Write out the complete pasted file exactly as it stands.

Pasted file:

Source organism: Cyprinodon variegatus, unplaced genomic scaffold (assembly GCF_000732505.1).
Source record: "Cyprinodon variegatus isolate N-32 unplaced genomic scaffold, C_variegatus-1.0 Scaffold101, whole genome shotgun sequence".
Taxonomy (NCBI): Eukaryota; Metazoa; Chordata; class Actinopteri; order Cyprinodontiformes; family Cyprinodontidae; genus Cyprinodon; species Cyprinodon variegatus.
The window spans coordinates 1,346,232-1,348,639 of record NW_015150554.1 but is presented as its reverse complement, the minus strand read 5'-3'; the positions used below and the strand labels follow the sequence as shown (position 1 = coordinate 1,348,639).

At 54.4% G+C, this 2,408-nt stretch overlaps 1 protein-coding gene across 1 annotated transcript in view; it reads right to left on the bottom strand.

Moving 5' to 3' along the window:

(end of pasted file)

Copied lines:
Source organism: Cyprinodon variegatus, unplaced genomic scaffold (assembly GCF_000732505.1).
Source record: "Cyprinodon variegatus isolate N-32 unplaced genomic scaffold, C_variegatus-1.0 Scaffold101, whole genome shotgun sequence".
Taxonomy (NCBI): Eukaryota; Metazoa; Chordata; class Actinopteri; order Cyprinodontiformes; family Cyprinodontidae; genus Cyprinodon; species Cyprinodon variegatus.
The window spans coordinates 1,346,232-1,348,639 of record NW_015150554.1 but is presented as its reverse complement, the minus strand read 5'-3'; the positions used below and the strand labels follow the sequence as shown (position 1 = coordinate 1,348,639).

At 54.4% G+C, this 2,408-nt stretch overlaps 1 protein-coding gene across 1 annotated transcript in view; it reads right to left on the bottom strand.

Moving 5' to 3' along the window: